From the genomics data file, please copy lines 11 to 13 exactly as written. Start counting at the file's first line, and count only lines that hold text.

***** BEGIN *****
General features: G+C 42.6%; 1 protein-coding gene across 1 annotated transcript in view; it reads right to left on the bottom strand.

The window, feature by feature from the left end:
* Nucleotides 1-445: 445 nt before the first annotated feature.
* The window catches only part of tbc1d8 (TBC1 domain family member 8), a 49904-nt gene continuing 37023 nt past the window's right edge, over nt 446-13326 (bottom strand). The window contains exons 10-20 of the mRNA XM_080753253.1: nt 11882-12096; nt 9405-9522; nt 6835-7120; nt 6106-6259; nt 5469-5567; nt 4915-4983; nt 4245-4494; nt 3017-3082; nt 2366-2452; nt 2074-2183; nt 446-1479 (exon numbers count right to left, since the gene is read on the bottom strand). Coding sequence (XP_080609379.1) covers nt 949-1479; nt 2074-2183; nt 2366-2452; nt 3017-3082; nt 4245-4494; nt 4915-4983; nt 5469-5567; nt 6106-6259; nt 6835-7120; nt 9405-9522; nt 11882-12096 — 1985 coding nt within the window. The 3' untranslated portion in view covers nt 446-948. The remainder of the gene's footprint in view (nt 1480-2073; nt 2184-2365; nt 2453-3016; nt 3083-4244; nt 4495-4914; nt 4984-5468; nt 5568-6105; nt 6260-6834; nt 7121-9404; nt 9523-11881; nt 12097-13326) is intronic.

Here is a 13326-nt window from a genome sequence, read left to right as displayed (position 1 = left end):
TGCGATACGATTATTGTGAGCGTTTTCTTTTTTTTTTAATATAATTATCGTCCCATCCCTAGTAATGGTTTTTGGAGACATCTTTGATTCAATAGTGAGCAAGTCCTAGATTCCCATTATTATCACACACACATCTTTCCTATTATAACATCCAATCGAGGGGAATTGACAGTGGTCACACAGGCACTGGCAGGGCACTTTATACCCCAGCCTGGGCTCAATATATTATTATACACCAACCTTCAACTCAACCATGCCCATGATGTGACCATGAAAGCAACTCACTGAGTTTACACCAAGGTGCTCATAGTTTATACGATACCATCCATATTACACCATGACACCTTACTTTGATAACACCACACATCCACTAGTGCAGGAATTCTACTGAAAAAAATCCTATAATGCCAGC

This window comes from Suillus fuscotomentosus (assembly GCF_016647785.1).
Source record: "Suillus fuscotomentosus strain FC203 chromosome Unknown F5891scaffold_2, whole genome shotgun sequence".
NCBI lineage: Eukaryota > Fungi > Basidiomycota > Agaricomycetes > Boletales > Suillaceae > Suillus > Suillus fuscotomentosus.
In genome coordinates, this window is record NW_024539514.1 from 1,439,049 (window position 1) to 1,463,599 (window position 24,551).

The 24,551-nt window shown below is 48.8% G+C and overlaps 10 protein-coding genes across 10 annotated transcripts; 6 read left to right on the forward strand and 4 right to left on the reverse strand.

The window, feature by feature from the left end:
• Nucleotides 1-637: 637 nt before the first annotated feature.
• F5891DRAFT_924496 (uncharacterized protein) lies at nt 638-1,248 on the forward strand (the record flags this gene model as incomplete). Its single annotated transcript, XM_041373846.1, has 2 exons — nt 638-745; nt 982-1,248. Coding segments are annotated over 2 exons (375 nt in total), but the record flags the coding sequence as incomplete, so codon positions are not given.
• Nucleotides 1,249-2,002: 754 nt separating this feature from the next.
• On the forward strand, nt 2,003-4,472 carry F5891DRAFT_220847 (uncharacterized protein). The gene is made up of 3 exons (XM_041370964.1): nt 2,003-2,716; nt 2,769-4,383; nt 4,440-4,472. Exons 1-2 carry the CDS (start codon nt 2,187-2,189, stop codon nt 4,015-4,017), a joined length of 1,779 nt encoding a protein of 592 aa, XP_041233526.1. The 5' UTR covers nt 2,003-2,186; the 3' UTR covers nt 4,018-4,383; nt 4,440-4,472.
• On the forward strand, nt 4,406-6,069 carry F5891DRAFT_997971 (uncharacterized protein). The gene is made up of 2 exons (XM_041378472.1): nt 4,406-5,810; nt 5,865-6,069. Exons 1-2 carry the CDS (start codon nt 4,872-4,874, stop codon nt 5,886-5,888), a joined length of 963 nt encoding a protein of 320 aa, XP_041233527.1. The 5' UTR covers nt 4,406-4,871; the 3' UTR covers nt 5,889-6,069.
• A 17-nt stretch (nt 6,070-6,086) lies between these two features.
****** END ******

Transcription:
The 24,551-nt window shown below is 48.8% G+C and overlaps 10 protein-coding genes across 10 annotated transcripts; 6 read left to right on the forward strand and 4 right to left on the reverse strand.

The window, feature by feature from the left end:
• Nucleotides 1-637: 637 nt before the first annotated feature.